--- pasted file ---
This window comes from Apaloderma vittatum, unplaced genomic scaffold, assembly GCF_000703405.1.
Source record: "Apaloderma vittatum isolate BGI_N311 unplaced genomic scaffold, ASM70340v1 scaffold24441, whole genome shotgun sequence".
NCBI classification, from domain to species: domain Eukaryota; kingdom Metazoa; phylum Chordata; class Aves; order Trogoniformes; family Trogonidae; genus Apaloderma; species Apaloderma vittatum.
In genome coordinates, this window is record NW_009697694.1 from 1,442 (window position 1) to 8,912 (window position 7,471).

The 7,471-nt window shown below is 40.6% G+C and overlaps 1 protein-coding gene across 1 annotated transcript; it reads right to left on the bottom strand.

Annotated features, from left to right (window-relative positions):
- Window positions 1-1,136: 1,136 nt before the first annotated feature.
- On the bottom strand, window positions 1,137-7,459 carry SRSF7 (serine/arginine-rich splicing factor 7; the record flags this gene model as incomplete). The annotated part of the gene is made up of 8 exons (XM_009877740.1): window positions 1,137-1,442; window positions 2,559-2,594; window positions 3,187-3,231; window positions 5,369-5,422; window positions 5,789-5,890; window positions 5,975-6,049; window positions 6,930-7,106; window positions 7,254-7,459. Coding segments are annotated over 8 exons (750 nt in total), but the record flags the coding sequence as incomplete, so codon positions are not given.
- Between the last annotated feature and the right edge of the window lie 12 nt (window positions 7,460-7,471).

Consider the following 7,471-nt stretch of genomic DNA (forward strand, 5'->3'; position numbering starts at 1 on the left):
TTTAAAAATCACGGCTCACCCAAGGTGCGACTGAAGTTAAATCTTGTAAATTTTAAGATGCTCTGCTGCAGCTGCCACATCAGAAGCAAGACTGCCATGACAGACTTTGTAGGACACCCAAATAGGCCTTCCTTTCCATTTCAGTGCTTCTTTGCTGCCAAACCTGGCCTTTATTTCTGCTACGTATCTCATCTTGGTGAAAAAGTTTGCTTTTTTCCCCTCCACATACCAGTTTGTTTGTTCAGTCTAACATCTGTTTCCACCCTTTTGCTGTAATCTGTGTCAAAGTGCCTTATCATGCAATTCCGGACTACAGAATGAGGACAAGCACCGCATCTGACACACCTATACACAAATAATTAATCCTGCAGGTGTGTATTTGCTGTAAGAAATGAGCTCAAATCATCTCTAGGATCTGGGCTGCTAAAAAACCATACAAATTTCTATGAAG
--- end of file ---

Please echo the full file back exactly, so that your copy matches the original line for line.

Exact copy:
This window comes from Apaloderma vittatum, unplaced genomic scaffold, assembly GCF_000703405.1.
Source record: "Apaloderma vittatum isolate BGI_N311 unplaced genomic scaffold, ASM70340v1 scaffold24441, whole genome shotgun sequence".
NCBI classification, from domain to species: domain Eukaryota; kingdom Metazoa; phylum Chordata; class Aves; order Trogoniformes; family Trogonidae; genus Apaloderma; species Apaloderma vittatum.
In genome coordinates, this window is record NW_009697694.1 from 1,442 (window position 1) to 8,912 (window position 7,471).

The 7,471-nt window shown below is 40.6% G+C and overlaps 1 protein-coding gene across 1 annotated transcript; it reads right to left on the bottom strand.

Annotated features, from left to right (window-relative positions):
- Window positions 1-1,136: 1,136 nt before the first annotated feature.
- On the bottom strand, window positions 1,137-7,459 carry SRSF7 (serine/arginine-rich splicing factor 7; the record flags this gene model as incomplete). The annotated part of the gene is made up of 8 exons (XM_009877740.1): window positions 1,137-1,442; window positions 2,559-2,594; window positions 3,187-3,231; window positions 5,369-5,422; window positions 5,789-5,890; window positions 5,975-6,049; window positions 6,930-7,106; window positions 7,254-7,459. Coding segments are annotated over 8 exons (750 nt in total), but the record flags the coding sequence as incomplete, so codon positions are not given.
- Between the last annotated feature and the right edge of the window lie 12 nt (window positions 7,460-7,471).

Consider the following 7,471-nt stretch of genomic DNA (forward strand, 5'->3'; position numbering starts at 1 on the left):
TTTAAAAATCACGGCTCACCCAAGGTGCGACTGAAGTTAAATCTTGTAAATTTTAAGATGCTCTGCTGCAGCTGCCACATCAGAAGCAAGACTGCCATGACAGACTTTGTAGGACACCCAAATAGGCCTTCCTTTCCATTTCAGTGCTTCTTTGCTGCCAAACCTGGCCTTTATTTCTGCTACGTATCTCATCTTGGTGAAAAAGTTTGCTTTTTTCCCCTCCACATACCAGTTTGTTTGTTCAGTCTAACATCTGTTTCCACCCTTTTGCTGTAATCTGTGTCAAAGTGCCTTATCATGCAATTCCGGACTACAGAATGAGGACAAGCACCGCATCTGACACACCTATACACAAATAATTAATCCTGCAGGTGTGTATTTGCTGTAAGAAATGAGCTCAAATCATCTCTAGGATCTGGGCTGCTAAAAAACCATACAAATTTCTATGAAG